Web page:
Yes and yes. But to different degrees. Large heat tolerant tomatoes are affected more by heat than smaller tomatoes under the same temperatures. Heat tolerant varieties can tolerate about a 3-5+ degree temperature increase over regular tomatoes and each heat tolerant variety has a slightly different temperature range than another. But if you have consistent 95+ temps no tomato will produce as expected.
 
Joined
Mar 13, 2022
Messages
51
Reaction score
31
Location
Philadelphia
Country
United States
Your tomatoes will ripen and when the nighttime LOW temperatures stay below about 70F they will set more fruit. If day time temperatures exceed 93F blooms will drop. Above 95F growth stops. This does not apply to cherry tomatoes. They will bear fruit into the mid 80's but stop bearing when about 95F. Failure of cherry varieties to set fruit is due more to the pollen being unviable due to adverse humidity.
You were right! I was having the same problem with my tomatoes. Temperatures have dipped here, and mine have started producing!
 
Ad

Advertisements

Joined
Aug 10, 2022
Messages
34
Reaction score
12
Location
West yorkshire
Country
United Kingdom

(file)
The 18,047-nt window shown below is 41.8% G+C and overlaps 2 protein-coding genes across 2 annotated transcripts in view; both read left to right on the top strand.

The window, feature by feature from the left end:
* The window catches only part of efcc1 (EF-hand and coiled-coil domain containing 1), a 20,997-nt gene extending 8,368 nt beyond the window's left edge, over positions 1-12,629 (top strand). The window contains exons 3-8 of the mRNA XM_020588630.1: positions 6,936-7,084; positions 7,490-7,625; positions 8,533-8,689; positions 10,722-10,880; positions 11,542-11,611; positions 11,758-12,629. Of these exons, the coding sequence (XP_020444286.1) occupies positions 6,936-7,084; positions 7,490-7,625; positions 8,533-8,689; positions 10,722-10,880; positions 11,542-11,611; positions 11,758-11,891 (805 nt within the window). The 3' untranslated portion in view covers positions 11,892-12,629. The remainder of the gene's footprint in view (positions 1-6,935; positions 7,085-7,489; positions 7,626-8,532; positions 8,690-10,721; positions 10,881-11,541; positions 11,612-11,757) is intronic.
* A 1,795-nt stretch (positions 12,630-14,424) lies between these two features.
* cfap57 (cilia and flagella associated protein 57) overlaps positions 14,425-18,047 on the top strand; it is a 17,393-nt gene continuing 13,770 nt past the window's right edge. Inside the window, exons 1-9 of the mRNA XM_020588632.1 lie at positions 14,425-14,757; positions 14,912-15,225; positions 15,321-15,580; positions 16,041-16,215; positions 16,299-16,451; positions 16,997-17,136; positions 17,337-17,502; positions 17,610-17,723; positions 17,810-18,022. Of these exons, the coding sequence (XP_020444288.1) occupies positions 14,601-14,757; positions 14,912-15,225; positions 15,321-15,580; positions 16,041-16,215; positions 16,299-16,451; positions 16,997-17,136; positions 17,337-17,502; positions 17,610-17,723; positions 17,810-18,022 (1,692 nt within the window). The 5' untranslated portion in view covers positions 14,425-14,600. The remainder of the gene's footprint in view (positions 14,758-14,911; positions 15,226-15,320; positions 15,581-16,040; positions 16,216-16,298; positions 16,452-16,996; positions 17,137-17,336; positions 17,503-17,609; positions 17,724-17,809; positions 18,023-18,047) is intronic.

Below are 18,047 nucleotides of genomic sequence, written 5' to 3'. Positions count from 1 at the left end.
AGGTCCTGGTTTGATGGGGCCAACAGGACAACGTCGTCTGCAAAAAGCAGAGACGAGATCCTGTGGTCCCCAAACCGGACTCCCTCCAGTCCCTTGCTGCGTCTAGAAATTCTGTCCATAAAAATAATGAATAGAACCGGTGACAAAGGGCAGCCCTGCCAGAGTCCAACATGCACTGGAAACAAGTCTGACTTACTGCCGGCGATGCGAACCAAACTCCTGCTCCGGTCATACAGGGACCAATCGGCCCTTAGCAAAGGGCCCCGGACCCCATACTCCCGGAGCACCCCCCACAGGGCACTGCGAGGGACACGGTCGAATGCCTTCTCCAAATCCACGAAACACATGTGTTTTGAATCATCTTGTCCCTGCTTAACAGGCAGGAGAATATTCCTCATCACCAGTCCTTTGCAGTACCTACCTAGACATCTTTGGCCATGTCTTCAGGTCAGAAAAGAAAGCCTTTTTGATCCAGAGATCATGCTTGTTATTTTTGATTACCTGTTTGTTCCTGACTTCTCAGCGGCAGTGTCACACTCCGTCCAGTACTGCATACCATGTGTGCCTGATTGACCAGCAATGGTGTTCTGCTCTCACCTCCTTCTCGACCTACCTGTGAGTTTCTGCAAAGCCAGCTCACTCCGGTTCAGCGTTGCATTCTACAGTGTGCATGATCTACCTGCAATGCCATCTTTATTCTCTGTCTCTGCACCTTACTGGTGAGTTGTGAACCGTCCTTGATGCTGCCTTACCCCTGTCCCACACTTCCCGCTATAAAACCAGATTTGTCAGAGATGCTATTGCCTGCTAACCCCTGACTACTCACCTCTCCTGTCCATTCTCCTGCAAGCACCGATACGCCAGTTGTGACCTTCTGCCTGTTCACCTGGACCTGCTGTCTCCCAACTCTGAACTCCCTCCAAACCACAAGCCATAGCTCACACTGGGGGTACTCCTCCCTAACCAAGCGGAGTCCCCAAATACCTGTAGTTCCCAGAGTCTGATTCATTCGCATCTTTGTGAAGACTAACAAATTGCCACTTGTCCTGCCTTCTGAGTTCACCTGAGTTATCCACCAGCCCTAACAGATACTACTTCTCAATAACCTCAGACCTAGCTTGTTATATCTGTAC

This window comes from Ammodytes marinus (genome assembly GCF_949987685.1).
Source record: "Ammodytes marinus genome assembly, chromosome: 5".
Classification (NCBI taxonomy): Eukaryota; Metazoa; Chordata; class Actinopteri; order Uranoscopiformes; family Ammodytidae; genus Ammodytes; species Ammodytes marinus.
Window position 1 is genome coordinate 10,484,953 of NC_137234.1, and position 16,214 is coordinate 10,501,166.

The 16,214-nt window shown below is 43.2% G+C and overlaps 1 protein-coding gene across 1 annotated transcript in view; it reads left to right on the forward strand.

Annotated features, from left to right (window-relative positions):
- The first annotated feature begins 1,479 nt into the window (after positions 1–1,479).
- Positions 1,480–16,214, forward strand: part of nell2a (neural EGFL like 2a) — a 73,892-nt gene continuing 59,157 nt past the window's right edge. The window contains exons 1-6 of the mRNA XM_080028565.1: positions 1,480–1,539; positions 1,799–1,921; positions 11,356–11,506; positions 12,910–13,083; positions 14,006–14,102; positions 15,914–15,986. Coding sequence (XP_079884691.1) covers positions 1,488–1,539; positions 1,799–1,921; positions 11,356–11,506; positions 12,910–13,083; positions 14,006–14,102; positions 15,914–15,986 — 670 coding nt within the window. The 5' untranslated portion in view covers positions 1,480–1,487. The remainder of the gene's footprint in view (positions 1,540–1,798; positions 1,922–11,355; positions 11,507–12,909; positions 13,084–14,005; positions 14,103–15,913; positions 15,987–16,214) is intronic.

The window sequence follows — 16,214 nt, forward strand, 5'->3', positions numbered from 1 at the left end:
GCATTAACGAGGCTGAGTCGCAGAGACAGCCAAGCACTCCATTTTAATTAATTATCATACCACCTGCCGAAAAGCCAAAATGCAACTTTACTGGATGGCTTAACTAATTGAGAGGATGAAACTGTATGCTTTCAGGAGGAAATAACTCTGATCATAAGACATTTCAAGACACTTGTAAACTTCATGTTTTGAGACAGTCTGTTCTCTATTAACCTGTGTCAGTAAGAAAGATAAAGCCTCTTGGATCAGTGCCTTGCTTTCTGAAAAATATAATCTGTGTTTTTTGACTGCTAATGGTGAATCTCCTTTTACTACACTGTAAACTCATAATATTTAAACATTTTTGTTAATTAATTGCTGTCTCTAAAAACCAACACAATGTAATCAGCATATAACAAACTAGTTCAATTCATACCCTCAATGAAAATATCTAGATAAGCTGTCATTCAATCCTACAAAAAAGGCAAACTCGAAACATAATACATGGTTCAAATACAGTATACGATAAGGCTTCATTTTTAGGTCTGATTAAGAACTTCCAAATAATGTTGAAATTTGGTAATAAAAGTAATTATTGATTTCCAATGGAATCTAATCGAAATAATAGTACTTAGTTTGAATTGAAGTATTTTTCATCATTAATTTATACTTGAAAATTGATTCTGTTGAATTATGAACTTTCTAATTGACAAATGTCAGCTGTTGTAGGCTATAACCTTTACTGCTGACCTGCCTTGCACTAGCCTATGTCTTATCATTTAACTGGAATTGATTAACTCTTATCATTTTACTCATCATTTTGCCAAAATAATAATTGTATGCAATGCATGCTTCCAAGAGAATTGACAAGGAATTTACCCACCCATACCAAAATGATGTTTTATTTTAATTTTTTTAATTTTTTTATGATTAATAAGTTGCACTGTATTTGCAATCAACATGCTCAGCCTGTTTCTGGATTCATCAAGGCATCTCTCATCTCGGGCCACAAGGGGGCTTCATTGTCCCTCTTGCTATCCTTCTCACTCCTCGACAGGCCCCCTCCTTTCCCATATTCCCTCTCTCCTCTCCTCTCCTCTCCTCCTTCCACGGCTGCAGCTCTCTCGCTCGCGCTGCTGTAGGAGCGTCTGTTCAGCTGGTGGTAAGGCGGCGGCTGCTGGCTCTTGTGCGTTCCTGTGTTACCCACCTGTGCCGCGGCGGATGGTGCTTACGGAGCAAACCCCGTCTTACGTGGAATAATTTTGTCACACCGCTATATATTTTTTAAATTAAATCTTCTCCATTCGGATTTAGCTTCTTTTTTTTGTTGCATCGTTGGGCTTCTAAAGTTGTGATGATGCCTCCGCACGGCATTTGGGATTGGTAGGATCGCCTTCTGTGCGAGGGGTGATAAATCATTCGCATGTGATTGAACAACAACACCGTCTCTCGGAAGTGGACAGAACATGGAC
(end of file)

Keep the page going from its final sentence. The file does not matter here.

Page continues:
We did have extreme high heat this year, especially in direct sunlight. When we had the heatwave of 35°to 40°, yes the air was that temp, but when I left ny thermometer in the sun next to my plants it was showing 52° heat after 1.5hr. Luckily my tomato plant only showed signs of light sunburn. So for that hot week I moved mine to a shady location out of direct sunlight. They did get morning sunlight from sunrise till 11.30am, but the early morning sun is nit as hot as afternoon. When temps were hitting 30° it was doing fine in that afternoon sun. I had lots of growth on the plant due to the sun. I've had to move it to my front door now as the neighbours dog kept digging in my soils. I just leave the outside light on for it now with the few hours of morning sun and its still not doing bad tbf.

At first my plant looked like yours, but as soon as I gave it tomato plant feed and more watering. It bounced back.

Snapchat-2020148610.jpg
Snapchat-2006763561.jpg
 

Ask a Question

Want to reply to this thread or ask your own question?

You'll need to choose a username for the site, which only take a couple of moments. After that, you can post your question and our members will help you out.

Ask a Question

Top